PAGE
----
10450529_10152747054568870_6177186716960879396_nThe 3rd climb soon came into view and again I started to walk.  At this stage I had some food for the first time.  The on board food for today was date, walnut, brazil nut and chai seed balls.  I know that they look like something that a dung beetle has made, but they are tasty and beat gels hands down.

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The 3rd climb is 3.5km long and just over 100m of elevation gain.  At the top we are greeted by the folks at the 2nd aid station.  This was the most remote station as well.  It a pretty good job that the forecast bad weather didn’t come in, or these marshals would have frozen.

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At this aid, you turn left and head down what is known as the yellow brick road, which is downhill almost all of the way to the half way point at Southease.

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The next 7km are almost all uphill.  The much of it totally unrunnable (not sure that’s a word, but you know what I mean), even if I’d wanted to.  The first section is especially steep.  Just when you thought that the uphill had finish, you went over the crest of a hill and there was another hill coming up.
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10307180_10152748871523870_848150457216854819_nYou reach the most easterly point at 28.5km and I knew that the most difficult part was over.  Well, that’s what I thought anyway.

The section that brings you off the South Downs Way is very steep, on concrete and thigh busting.  I even met a runner going down backwards to save his knees and thighs.  The bottom of the hill is the 30km point and another aid station with water and jelly babies.

I found the next section pretty easy.  It’s 8km, mainly downhill.  I got into a rhythm and made up some time.  It was at this point that I was sure of making my 5 hour target.  In fact, I was heading for nearer 4 and a half hours (although I hadn’t taken into account what was waiting at mile 23).  This section was in the shadow of the South Downs Way to the north side and I really enjoyed looking over my left shoulder at the great views.

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As we closed in on Glynde village at the last 3 miles, we had to cross a very rutted field.  It was totally dry and this played havoc with tired calves and ankles.  Better than if it had been wet though.

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So we head through Glynde village, past the marshal who points us right into a field and there it is.  The hill.  At this stage?  Really?  You’re having a laugh.  So, I set off walking up the hill to where I thought it ended, where there was a gate and a hedge.  Oh how I was wrong, that was probably half way up the hill.  Through the gate it continued and you really could not tell how long it went on for.  It was only just over a kilometre, but there was 130m of elevation gain.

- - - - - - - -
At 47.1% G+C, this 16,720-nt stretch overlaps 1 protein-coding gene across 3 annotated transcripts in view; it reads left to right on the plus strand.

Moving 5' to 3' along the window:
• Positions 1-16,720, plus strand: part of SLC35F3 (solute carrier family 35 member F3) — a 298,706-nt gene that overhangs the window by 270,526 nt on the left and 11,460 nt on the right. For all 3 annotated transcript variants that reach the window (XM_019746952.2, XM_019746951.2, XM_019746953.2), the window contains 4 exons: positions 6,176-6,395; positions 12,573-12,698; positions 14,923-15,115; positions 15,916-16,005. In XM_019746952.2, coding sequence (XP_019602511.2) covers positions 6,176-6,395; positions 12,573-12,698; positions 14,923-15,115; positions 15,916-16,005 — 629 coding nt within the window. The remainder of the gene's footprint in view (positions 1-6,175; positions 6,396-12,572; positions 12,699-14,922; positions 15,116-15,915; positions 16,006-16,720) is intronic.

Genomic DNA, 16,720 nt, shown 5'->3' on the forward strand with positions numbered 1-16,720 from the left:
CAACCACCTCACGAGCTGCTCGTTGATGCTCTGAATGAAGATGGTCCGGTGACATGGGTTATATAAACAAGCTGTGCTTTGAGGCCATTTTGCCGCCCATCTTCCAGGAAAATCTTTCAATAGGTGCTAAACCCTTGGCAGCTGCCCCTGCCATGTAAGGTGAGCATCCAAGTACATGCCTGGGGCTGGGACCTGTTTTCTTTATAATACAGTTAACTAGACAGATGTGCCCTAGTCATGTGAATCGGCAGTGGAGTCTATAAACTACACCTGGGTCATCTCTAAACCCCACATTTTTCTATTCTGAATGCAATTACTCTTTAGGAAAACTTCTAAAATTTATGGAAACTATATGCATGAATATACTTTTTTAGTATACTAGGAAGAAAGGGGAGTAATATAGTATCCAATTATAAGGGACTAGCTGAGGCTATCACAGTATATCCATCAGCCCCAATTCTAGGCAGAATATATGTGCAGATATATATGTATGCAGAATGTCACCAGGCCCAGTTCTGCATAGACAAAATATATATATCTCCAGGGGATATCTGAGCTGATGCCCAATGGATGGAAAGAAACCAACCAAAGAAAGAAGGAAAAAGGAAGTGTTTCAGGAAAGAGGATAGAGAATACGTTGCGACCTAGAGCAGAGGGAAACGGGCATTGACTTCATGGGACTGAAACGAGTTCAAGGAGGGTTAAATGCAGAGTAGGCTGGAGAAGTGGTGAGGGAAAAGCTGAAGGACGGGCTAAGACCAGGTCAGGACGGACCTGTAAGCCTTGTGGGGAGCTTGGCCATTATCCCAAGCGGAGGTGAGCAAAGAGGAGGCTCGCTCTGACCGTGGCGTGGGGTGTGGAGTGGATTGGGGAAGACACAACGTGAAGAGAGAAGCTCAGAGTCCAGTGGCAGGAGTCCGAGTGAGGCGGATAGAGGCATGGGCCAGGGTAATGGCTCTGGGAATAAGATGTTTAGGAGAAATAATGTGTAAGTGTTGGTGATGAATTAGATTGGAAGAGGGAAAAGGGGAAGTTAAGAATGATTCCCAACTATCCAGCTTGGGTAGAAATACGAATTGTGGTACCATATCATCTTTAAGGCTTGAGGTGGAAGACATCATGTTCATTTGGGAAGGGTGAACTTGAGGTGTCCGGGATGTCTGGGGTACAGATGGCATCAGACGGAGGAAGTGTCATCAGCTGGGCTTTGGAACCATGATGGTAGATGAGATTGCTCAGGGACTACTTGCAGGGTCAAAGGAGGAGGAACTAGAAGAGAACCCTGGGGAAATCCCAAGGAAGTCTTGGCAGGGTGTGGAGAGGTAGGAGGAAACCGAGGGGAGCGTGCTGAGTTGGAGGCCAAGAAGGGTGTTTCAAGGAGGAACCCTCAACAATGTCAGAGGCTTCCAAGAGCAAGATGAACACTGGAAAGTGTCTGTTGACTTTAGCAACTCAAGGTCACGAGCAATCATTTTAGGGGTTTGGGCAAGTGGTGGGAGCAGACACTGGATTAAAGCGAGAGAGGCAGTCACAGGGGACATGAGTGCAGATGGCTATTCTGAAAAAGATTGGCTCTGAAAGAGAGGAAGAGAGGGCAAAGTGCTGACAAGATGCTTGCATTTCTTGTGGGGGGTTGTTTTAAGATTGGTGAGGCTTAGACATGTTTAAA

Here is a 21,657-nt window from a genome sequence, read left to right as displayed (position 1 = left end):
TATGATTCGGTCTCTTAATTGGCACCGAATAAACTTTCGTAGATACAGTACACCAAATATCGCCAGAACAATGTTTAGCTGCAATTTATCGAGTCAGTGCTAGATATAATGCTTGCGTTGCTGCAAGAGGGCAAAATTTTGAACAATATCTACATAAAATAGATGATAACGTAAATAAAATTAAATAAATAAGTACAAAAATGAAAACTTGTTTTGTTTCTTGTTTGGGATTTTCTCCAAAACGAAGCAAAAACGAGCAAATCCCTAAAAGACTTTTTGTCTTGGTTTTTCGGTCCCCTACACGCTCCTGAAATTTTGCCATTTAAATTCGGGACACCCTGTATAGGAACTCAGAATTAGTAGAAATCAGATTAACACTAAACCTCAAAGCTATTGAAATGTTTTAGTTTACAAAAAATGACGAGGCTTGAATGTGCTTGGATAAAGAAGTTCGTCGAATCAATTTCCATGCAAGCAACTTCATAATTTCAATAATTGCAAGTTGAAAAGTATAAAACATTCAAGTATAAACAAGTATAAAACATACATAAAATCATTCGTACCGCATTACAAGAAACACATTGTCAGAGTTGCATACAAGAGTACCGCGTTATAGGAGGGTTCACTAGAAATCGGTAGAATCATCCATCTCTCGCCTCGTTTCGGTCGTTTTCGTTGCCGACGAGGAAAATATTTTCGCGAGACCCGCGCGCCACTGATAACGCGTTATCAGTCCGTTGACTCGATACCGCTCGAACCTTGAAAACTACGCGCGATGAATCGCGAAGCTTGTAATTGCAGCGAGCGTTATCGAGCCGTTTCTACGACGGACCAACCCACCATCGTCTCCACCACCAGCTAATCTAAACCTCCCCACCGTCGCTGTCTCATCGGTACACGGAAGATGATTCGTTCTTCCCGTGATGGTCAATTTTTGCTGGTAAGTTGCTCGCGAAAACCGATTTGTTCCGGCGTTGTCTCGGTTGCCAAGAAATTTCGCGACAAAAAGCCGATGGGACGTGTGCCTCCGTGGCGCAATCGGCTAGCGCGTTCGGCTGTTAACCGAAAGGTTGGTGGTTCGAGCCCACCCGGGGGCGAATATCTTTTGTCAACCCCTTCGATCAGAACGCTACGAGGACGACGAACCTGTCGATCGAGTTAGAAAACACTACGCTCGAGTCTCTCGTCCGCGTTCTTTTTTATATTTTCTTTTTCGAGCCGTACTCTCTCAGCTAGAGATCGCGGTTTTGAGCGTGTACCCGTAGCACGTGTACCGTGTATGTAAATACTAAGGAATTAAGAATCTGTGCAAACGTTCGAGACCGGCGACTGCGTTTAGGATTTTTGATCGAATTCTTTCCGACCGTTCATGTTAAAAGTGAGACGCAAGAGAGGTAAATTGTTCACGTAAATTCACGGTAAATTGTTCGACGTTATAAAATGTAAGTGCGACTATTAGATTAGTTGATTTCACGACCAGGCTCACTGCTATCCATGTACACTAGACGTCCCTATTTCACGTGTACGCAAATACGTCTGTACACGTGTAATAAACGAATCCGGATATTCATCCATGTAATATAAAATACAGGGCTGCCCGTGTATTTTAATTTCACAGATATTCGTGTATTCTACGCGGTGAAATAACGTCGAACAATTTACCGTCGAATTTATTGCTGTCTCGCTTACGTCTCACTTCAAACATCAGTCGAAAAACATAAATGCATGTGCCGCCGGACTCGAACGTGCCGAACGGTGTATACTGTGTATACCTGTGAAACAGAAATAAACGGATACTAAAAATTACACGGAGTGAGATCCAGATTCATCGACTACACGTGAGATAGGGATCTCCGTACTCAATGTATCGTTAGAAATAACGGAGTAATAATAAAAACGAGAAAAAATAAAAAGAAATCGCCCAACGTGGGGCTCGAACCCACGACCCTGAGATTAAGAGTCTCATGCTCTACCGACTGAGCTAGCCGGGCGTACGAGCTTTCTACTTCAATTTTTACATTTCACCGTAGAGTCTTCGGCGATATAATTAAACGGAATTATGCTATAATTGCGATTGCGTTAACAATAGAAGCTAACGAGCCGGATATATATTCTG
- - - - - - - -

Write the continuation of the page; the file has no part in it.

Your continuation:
11015856_10152747055978870_1877141769352725027_nThis is the view back from the hedge and below is the view up.

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The views from the top were stunning.  Hang on a minute.  I thought that was the last climb, but oh no.  You head down into the valley (some of which is too steep to run), before the last climb (it had to be the last climb surely).  It was only about 700m, but still enough at 25 miles.

So, we could now see Lewes and we headed down the steep hill into the town.  The finish took us along the main shopping area where people either clapped or looked at you like you were a bit weird.  It was a great place to finish.  A quick right turn and we were in the yard of Harvey’s Brewery.

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That was it.  4 hours 50 minutes and 25 seconds.  Having crossed the line you get your medal and a voucher for a pint of ale and some food.  Massages were also available.

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Given my time, you can probably guess that things went well, even though the course was tougher than I’d expected.  The plan worked and my legs worked.  I fuelled along the route and took my time when I needed to.  Mental strength played a bit part in this race.  At no stage did I even start to talk myself into negative thoughts.

So what about the race?  Well, think of the Brighton, London or any other mass participation run event and now think of exactly the opposite.  Well that’s Moyleman.  Hilly, beautiful, lonely (it was for me, but I like that), relentless and brutal in places.

This is a tremendous addition to the Sussex trail running calendar.  It sits very well with the Steyning Stinger, 3 Forts, Beachy Head and the wonderful events organised by the people at Sussex Trail Events.

Here is the link to the route from my gps – https://connect.garmin.com/modern/activity/720375846

Thank you all for this.  Top organisation, perfectly sign posted and tremendously well marshaled.  A brilliant tribute to someone who loved those hills.

Can’t wait for next year.  I’m sure that there will be plenty of interest as word spreads.

Take care all and keep running.

Neil.